Attachment and suffering

We’re very sensitive to negative stimulus. Pain is a great teacher, precisely because we’re wired to avoid a loss more strongly than we are to pursue a gain.
It’s a hangover from our evolutionary development when the preservation of resources was more closely correlated with our survival.
If we lost our food, we starved to death.
(it’s amazing how everything becomes simpler when we look at through the lens of staving or not)
But the only reason this wiring works, is that we have an enormous capacity attach ourselves to whatever we encounter. Food, people, money, possessions & ideas.
Once a meal is put in front of us, it becomes our meal.
Once we exchange our money” for that car, it becomes our car.
In many ways this attachment underpins a large part of how we operate as both individuals and society within a commercial environment.
And perhaps it’s because this attachment forms a key part of our personal “operating system” that we don’t spot when it starts to become very unhelpful.
We become attached to things we don’t own, to outcomes outside of our control, to circumstances which are bound to change.
And when our attachment is violated, we suffer.
We become frustrated when we don’t get what we want.
We become angry when we break something precious to us.
We become sad and despondent when a pleasant situation begins to sour.
The Buddhists are acutely aware of the power of attachment and the role that it plays in our suffering.
It’s why they meditate on impermanence and change. They understand that loosening the grip that attachment has on their thoughts and behaviour, undermines its ability to create suffering.
Less attachment = less suffering.
And since we’re able to take control of our attachment, we’re largely responsive for the extend to which we experience suffering.
And while it’s beyond the scope of this post to try and cram 2500 thousand years of contemplative tradition into 350 words, there is a simple place to start – and that’s to look.
We can look for attachment in our everyday life and be mindful of the influence it has on our thoughts and behaviour. We can ask whether or not the attachment help our lives, and we can try to be more skilful with our actions.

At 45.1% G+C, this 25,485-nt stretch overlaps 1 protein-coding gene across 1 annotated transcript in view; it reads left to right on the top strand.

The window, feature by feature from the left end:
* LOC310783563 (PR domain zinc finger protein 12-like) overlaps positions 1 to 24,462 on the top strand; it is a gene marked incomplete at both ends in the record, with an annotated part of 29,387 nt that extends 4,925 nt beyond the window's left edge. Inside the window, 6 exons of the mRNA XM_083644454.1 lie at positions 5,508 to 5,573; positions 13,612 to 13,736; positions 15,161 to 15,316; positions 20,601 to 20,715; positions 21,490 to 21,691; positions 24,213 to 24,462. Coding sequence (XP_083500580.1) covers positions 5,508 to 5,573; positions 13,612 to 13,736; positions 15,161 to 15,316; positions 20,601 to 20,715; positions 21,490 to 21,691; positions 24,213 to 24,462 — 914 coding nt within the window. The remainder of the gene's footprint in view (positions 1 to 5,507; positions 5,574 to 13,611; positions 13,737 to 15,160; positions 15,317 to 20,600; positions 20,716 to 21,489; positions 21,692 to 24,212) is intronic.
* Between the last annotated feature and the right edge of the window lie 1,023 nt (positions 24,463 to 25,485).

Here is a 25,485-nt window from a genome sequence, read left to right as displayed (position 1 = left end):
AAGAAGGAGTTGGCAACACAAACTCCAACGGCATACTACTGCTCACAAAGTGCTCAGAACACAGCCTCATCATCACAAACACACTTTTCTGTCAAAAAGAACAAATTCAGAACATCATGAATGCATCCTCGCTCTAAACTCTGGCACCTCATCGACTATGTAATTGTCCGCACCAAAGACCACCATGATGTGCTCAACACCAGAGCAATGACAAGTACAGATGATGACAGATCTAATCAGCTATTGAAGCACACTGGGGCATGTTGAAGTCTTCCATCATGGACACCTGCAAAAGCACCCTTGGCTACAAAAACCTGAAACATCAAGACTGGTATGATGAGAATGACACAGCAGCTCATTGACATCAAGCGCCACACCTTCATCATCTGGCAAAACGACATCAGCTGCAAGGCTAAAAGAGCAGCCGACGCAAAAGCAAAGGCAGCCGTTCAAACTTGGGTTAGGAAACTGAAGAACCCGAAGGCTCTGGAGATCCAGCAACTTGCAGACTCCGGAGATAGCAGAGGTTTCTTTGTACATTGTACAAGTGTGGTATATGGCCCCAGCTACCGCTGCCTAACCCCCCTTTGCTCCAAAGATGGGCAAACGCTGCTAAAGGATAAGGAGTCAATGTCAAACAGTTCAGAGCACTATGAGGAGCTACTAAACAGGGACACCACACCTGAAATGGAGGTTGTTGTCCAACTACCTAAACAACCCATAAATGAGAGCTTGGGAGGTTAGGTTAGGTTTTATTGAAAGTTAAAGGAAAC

We can try to be less attached and as a result, less prone to suffering.

When intuitions break down

We’re not very good at updating our intuitions about the world.

Whether it’s due to pride, cognitive dissonance or sheer bloody-mindedness, we cling to ideas, notions and wishes which are… well… bullshit.

Changing our minds is expensive – both cognitively and reputationally. Not only do we have to figure out what we actually believe, but we have to deal with the fact that we might have been wrong about something for a long time. And that last part can be incredibly painful.

Whilst we might understand and accept that our views have to change if the situation becomes radically different, we don’t often appreciate how our intuitions and assumptions about the world break down completely at scales and perspectives which are different from our own.

The cosmologist Max Tegmark gives some examples from physics

“At high speeds, Einstein realized that time slows down…

…At low temperatures, liquid helium can flow upward.

…At high temperatures, colliding particles change identity…

…if you intuitively understand all aspects of black holes [then you] should immediately put down this book and publish your findings before someone scoops you on the Nobel Prize for quantum gravity”

As we move away from our normal speed, size and temperature, what we know about the world comes apart and becomes untrue. In fact, in some cases, the opposite becomes true.

This shows us that the truths we cling to are often tied to parameters which are not part of our intuition. And when the parameters change, our intuitions will be out of step with reality.

Our truths depend on perspective, so we should not be surprised when those with different perspectives, hold different truths, intuitions and assumptions about the world.